Also, though Noomi is a fantastic actress, her take on Lisbeth was much more goth / “badass” than I’d ever imagined the character to be. Rooney really captured more of the Aspergers vibe, and when she turned around and got her revenge on Bjurman, it had more of a startling effect, for me.

    Plus, I think the American ending–in being closer to the book–showed more emotional depth on Lisbeth’s part as she hit the bitter realization that Blomkvist still had feelings for Berger. Because this whole moment was omitted from the Swedish one, if I hadn’t read the book, I probably wouldn’t have even known why Lisbeth was annoyed with Blomkvist by the second Swedish film.

    But, anyway, that’s just me. Both of the movies definitely have their own strengths and weaknesses, and I’m glad to have seen two different takes on the same amazing story! =]

    Posted by Elle in Upstate NY ,

  9. There is nothing to compare. If one have been watching Swedish version than going for “made in USA” is loosing time. Unless someone likes (like me) watching Rooney Mara. She is the one who saves the show…

    Posted by caesar in Lódz ,

  10. I have not seen the American version yet, just the 1st Swedish one and I thought it was great. No movie will ever depict the events of a book. But was bothered me the most of the 1st movie is that Micke told Frode that his computer was hacked when he met him at the hospital, and attorney assumed it came from Sal. His daughter was the one who came up with the bible scriptures, then his mind started rolling..Sal never send via email the info, and when they met he confronted her at apt. Converstation was rediculous. That’s insane since no one in all books knew she was a hacker except Micke, Berger, and her Wasp buddies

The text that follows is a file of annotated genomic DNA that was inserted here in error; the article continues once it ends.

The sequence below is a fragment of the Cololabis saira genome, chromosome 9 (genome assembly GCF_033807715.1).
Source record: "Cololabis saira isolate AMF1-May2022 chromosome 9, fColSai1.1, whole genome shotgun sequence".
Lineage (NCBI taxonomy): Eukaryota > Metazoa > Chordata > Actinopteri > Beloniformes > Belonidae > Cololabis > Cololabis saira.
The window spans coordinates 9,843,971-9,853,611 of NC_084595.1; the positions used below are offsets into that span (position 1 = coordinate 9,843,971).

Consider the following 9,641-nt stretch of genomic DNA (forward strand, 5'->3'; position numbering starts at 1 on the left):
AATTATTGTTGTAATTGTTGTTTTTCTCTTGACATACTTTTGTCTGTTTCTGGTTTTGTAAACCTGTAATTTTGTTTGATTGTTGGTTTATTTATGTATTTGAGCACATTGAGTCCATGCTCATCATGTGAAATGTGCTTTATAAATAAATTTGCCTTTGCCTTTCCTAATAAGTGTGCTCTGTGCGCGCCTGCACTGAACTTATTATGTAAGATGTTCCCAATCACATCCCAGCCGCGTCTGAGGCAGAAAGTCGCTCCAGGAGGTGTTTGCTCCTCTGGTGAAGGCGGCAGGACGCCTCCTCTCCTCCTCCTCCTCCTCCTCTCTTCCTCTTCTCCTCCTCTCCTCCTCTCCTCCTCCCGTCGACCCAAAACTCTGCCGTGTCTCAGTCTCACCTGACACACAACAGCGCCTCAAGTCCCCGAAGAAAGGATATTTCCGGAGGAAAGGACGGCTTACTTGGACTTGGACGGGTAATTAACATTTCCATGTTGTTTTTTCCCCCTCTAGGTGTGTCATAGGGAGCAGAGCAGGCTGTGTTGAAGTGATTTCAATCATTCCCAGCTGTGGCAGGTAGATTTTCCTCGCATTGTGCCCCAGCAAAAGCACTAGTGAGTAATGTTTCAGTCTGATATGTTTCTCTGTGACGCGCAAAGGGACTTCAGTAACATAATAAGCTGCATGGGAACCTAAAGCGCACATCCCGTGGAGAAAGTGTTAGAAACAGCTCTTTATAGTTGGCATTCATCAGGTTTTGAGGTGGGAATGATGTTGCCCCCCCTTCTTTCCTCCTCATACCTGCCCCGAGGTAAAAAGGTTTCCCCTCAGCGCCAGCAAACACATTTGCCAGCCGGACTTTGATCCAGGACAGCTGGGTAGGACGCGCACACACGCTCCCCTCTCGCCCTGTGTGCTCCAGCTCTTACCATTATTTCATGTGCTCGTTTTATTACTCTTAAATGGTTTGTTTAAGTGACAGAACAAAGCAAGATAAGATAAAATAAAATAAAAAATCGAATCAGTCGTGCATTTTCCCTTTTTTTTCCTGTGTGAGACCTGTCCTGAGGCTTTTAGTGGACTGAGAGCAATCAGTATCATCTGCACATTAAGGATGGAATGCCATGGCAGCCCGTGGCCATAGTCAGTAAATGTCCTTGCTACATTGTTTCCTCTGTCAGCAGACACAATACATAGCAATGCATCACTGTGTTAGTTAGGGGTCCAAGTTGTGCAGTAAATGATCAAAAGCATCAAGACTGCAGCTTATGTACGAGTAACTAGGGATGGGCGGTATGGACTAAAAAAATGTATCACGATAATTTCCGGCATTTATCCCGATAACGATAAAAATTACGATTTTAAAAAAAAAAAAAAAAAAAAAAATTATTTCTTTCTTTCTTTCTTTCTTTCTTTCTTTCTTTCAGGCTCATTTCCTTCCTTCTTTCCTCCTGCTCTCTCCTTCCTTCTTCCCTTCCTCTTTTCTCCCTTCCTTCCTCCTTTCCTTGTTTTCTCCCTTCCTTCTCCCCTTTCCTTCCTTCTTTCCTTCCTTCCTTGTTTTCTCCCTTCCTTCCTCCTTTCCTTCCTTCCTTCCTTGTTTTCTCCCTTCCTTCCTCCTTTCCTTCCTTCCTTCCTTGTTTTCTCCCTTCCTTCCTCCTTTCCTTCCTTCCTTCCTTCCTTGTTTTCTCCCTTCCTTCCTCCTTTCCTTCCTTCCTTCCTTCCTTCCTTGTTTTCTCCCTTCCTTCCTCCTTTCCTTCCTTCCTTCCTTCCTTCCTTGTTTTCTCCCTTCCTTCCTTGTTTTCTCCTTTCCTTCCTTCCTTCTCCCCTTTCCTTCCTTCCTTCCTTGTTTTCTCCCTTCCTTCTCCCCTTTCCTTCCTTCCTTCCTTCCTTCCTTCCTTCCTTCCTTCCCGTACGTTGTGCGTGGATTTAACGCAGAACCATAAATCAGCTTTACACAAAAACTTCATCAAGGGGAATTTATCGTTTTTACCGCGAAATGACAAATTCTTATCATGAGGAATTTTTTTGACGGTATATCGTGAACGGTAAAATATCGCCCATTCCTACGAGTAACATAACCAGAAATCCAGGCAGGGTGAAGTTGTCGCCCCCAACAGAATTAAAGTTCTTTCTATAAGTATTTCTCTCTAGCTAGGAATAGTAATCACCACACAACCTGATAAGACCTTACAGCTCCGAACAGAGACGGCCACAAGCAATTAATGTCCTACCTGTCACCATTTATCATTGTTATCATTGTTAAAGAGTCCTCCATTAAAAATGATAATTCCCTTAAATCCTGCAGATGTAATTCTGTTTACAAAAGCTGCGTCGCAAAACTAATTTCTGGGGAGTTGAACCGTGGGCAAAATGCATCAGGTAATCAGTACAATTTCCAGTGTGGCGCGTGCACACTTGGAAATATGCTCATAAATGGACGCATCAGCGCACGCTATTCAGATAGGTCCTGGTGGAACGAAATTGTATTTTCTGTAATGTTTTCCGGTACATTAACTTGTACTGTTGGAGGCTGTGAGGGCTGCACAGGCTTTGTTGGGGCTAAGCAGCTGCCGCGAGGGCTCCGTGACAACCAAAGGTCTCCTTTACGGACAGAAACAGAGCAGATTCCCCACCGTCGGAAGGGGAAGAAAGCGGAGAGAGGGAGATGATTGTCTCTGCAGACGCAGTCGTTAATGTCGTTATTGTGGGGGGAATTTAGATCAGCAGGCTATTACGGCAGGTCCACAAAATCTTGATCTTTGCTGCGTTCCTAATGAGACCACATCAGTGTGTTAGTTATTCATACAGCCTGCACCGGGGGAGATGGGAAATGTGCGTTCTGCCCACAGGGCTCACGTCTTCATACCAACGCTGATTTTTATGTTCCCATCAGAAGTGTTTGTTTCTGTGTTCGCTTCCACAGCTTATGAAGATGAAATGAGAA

Posted by Wen ,

  11. Yeah, That’s what I hate about book based movies. They tend to either skip information or change them.

    Posted by Nicolette in Tri-State Area ,

  12. I read the first book, then saw the American film version, then the Swedish. I thought that both films were very well done, though am puzzled why the Craig-Mara version left out Australia. (For that matter, why the Swedish filmmakers left out the cat.)

    Two small points: I thought that the mechanism with which Blomquist (I know that’s misspelled, but can’t think of the proper spelling at the moment) was almost killed was better done in the Swedish version; in the American film, it was too automated – something about the villain actually CRANKING the thing made it oh so much creepier.

    The other thing is that I thought Noomi Rapace was made up to be TOO attractive; she also didn’t put out nearly the hostile, anti-social vibe that Rooney Mara did. Rapace was very good, of course – I just think Mara was more convincing and scarey.

    Posted by godwulfAZ in Scottsdale, Arizona ,

  13. this latest post has it right. both versions are good–picking favorite would be tough. but while Noomi was the best part of swedes ver….The Fincher ver. was just more all around polished and ultimately more interesting. Both “Girls” are mesmerizing -just different. Viva la difference! 2 flavors can still taste great without comparisons. Rooney & Noomi are best strong female roles I’ve seen in ANY thriller-gotta love it!

    Posted by frankjb in st.louis,MO ,

  14. Swedish. I agree that movies rarely live up to the books they are based on. But eventhough the American version had kept to the book more, the Swedish trilogy was just way more captivating and effective, especially in bringing out Lisbeth’s character. This is just my opinion.

    Posted by polapoi in chicago ,

  15. As usual, hollywood overproduces their film. The Swedish version stayed truer to the books.

    Posted by finman50 in Abington, pa ,

  16. I saw both American Version and Swedish version and I Think the American movie reflects the core of the book.

    Posted by Ximena in Colombia ,